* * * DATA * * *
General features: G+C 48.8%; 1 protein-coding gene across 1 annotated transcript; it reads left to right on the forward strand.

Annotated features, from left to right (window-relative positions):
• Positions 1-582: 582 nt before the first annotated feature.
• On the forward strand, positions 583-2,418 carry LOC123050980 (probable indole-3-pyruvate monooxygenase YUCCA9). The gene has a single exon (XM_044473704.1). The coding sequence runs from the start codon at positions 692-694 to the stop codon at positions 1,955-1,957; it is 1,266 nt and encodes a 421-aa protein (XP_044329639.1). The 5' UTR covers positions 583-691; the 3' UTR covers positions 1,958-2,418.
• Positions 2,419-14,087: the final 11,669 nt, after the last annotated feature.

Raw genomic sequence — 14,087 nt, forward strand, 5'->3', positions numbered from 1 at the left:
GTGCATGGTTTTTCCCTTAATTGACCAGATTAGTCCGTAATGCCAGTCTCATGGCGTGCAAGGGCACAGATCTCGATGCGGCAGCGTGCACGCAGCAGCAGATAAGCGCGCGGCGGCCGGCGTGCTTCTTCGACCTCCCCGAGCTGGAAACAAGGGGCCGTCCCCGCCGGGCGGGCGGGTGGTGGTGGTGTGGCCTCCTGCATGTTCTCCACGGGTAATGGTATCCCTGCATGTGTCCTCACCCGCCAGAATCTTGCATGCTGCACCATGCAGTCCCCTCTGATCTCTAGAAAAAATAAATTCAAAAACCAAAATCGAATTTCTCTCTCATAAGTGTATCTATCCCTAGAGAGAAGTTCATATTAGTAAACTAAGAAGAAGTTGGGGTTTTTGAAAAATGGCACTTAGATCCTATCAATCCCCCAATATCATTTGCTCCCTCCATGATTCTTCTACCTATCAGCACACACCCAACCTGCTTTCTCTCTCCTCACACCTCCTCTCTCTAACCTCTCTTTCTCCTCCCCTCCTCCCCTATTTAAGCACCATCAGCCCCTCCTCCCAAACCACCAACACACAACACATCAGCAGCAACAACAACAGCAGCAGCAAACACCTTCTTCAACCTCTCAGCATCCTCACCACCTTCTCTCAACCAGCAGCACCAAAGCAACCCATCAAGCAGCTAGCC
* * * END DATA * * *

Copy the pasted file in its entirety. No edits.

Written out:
General features: G+C 48.8%; 1 protein-coding gene across 1 annotated transcript; it reads left to right on the forward strand.

Annotated features, from left to right (window-relative positions):
• Positions 1-582: 582 nt before the first annotated feature.
• On the forward strand, positions 583-2,418 carry LOC123050980 (probable indole-3-pyruvate monooxygenase YUCCA9). The gene has a single exon (XM_044473704.1). The coding sequence runs from the start codon at positions 692-694 to the stop codon at positions 1,955-1,957; it is 1,266 nt and encodes a 421-aa protein (XP_044329639.1). The 5' UTR covers positions 583-691; the 3' UTR covers positions 1,958-2,418.
• Positions 2,419-14,087: the final 11,669 nt, after the last annotated feature.

Raw genomic sequence — 14,087 nt, forward strand, 5'->3', positions numbered from 1 at the left:
GTGCATGGTTTTTCCCTTAATTGACCAGATTAGTCCGTAATGCCAGTCTCATGGCGTGCAAGGGCACAGATCTCGATGCGGCAGCGTGCACGCAGCAGCAGATAAGCGCGCGGCGGCCGGCGTGCTTCTTCGACCTCCCCGAGCTGGAAACAAGGGGCCGTCCCCGCCGGGCGGGCGGGTGGTGGTGGTGTGGCCTCCTGCATGTTCTCCACGGGTAATGGTATCCCTGCATGTGTCCTCACCCGCCAGAATCTTGCATGCTGCACCATGCAGTCCCCTCTGATCTCTAGAAAAAATAAATTCAAAAACCAAAATCGAATTTCTCTCTCATAAGTGTATCTATCCCTAGAGAGAAGTTCATATTAGTAAACTAAGAAGAAGTTGGGGTTTTTGAAAAATGGCACTTAGATCCTATCAATCCCCCAATATCATTTGCTCCCTCCATGATTCTTCTACCTATCAGCACACACCCAACCTGCTTTCTCTCTCCTCACACCTCCTCTCTCTAACCTCTCTTTCTCCTCCCCTCCTCCCCTATTTAAGCACCATCAGCCCCTCCTCCCAAACCACCAACACACAACACATCAGCAGCAACAACAACAGCAGCAGCAAACACCTTCTTCAACCTCTCAGCATCCTCACCACCTTCTCTCAACCAGCAGCACCAAAGCAACCCATCAAGCAGCTAGCC